Harry Johnston

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Harry Johnston, by Elliott & Fry.

Sir Henry Hamilton Johnston GCMG KCB (12 June 1858 – 31 July 1927), frequently known as Harry Johnston, was a British explorer who traveled widely in Africa, botanist, artist, colonial administrator and linguist who spoke many African languages. He published 40 books on African subjects and was one of the key players in the Scramble for Africa that occurred at the end of the 19th century.

Early years[edit]

Born at Kennington Park, south London, the son of John Brookes Johnstone and Esther Laetitia Hamilton. He attended Stockwell grammar school and then King's College London, followed by four years studying painting at the Royal Academy. In connection with his study he travelled to Europe and North Africa, visiting the little-known (by Europeans) interior of Tunisia[1]

Exploration in Africa[edit]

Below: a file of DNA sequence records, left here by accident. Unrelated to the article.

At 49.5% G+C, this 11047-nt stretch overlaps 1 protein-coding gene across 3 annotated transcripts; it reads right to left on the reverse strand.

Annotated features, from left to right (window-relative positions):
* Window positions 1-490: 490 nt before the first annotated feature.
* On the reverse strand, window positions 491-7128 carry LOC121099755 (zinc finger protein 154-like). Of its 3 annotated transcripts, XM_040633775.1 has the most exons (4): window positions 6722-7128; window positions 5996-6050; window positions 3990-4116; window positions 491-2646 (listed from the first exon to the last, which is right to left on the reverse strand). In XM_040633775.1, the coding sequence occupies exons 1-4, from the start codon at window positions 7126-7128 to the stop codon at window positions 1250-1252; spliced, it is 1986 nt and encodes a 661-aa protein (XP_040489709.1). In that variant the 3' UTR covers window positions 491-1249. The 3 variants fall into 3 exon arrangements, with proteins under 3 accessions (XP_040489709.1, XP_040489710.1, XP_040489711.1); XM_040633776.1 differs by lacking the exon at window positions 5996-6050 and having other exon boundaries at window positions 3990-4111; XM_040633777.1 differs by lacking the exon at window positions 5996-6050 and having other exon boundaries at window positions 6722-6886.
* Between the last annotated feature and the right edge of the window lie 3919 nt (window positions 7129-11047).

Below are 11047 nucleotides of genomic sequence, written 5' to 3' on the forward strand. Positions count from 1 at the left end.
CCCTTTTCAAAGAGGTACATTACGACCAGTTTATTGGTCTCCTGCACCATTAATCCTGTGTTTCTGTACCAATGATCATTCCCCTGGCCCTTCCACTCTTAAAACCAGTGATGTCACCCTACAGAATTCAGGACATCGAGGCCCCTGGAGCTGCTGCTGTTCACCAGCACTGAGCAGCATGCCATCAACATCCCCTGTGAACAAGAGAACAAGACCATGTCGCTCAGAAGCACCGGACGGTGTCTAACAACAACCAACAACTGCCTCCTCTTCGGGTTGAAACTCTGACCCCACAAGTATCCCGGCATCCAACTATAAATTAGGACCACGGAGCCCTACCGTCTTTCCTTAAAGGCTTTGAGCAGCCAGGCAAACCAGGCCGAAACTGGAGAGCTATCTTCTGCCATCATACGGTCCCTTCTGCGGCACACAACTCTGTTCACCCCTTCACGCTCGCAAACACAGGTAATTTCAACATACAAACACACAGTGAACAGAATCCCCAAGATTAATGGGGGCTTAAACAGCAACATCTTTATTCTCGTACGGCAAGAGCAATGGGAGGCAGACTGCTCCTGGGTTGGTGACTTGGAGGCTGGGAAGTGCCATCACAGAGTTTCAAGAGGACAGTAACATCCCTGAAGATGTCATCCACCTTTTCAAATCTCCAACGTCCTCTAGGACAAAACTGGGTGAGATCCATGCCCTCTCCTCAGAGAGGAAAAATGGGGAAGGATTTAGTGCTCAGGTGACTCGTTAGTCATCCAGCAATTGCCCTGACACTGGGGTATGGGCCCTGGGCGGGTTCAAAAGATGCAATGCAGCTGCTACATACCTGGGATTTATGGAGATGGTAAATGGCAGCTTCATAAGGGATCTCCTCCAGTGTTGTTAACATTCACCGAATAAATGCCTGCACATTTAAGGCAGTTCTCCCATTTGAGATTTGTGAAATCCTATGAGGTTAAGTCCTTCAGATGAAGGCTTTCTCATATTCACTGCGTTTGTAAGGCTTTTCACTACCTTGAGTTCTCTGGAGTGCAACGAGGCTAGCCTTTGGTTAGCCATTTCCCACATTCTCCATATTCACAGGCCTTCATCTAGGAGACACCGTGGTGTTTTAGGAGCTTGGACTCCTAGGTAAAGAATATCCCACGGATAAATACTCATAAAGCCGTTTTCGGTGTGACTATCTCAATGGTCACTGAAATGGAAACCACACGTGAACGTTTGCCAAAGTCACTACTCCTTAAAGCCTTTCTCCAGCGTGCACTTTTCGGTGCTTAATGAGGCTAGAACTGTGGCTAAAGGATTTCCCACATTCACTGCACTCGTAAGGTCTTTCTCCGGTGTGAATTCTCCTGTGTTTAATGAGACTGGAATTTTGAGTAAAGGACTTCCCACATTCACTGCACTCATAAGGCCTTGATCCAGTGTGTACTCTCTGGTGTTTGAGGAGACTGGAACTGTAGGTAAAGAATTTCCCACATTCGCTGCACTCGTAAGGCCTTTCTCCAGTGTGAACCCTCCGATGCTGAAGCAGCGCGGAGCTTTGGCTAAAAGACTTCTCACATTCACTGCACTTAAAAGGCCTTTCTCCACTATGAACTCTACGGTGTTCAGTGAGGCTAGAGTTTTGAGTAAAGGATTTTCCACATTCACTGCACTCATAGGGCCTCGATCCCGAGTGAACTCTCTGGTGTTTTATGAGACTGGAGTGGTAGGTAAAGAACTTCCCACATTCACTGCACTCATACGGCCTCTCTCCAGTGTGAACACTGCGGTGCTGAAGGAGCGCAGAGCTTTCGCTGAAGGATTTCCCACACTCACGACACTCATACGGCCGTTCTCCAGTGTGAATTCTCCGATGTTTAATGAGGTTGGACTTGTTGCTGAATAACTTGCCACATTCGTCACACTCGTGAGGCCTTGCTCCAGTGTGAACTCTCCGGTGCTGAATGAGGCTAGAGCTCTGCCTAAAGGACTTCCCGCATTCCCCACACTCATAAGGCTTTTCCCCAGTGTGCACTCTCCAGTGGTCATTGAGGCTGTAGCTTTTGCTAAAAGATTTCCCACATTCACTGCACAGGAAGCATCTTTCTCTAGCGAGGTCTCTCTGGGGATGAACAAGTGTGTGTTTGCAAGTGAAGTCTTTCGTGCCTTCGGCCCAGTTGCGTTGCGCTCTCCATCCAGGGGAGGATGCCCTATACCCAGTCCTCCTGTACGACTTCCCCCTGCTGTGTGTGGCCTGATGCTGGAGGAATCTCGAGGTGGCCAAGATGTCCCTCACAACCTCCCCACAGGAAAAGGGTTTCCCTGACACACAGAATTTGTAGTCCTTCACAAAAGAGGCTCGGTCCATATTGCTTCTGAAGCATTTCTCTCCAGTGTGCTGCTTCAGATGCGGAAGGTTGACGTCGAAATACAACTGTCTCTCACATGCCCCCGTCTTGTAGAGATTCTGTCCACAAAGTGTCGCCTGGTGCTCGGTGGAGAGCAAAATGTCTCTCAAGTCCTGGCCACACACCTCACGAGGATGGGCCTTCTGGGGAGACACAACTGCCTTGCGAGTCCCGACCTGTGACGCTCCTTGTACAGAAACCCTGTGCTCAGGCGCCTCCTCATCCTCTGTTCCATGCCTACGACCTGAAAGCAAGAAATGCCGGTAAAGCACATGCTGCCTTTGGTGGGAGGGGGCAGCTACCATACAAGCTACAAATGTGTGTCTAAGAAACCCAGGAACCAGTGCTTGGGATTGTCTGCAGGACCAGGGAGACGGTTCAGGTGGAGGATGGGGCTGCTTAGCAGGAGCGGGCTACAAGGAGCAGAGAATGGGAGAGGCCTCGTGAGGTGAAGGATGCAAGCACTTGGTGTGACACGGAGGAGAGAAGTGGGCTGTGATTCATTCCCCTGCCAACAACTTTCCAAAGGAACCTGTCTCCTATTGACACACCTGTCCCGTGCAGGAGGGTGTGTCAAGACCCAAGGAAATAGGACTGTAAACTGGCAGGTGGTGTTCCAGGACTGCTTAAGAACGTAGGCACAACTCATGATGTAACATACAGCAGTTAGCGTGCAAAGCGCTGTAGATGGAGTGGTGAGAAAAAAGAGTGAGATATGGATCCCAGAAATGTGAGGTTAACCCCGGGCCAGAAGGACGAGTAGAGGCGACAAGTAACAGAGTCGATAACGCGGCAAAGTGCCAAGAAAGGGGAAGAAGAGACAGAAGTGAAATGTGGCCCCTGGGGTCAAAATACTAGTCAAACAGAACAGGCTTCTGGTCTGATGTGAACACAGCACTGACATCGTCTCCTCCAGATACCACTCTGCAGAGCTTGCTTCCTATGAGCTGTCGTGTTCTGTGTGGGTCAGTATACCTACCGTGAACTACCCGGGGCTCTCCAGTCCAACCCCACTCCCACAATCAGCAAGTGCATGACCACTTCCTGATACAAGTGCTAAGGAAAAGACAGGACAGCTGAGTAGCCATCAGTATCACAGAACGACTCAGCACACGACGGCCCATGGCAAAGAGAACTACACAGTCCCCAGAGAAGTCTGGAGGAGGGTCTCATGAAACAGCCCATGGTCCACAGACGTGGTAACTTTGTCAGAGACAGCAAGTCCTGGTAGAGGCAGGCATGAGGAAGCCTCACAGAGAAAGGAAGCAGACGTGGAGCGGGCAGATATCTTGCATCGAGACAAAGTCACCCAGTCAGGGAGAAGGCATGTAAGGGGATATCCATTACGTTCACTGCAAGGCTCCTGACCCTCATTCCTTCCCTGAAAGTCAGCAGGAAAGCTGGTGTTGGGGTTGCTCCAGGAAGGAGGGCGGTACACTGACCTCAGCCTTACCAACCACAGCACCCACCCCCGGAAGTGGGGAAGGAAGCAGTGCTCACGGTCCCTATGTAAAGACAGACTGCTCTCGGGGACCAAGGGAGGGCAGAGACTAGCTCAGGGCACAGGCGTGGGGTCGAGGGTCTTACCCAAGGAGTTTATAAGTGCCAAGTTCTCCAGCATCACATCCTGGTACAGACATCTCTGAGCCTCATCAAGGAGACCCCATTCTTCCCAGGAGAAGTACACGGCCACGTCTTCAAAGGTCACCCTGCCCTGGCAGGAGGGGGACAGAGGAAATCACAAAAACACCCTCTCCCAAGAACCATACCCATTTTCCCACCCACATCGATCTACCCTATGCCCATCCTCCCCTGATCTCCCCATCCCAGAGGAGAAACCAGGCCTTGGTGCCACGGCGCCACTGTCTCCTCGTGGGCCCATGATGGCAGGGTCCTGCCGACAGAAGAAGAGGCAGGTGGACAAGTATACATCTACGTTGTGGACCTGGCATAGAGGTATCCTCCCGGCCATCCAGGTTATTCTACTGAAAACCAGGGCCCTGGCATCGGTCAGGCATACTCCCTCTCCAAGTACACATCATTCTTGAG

In 1882 he visited southern Angola with the Earl of Mayo, and in the following year met Henry Morton Stanley in the Congo, becoming one of the first Europeans after Stanley to see the river above the Stanley Pool. His developing reputation led the Royal Geographical Society and the British Association to appoint him leader of an 1884 scientific expedition to Mount Kilimanjaro. On this expedition he concluded treaties with local chiefs (which were then transferred to the British East Africa Company), in competition with German efforts to do likewise[2].

British colonial service and the Cape to Cairo vision[edit]

In October 1886 the British government appointed him vice-consul in Cameroon and the Niger River delta area, where a protectorate had been declared in 1885, and he became acting consul in 1887,[3].deposing and banishing the local chief Jaja.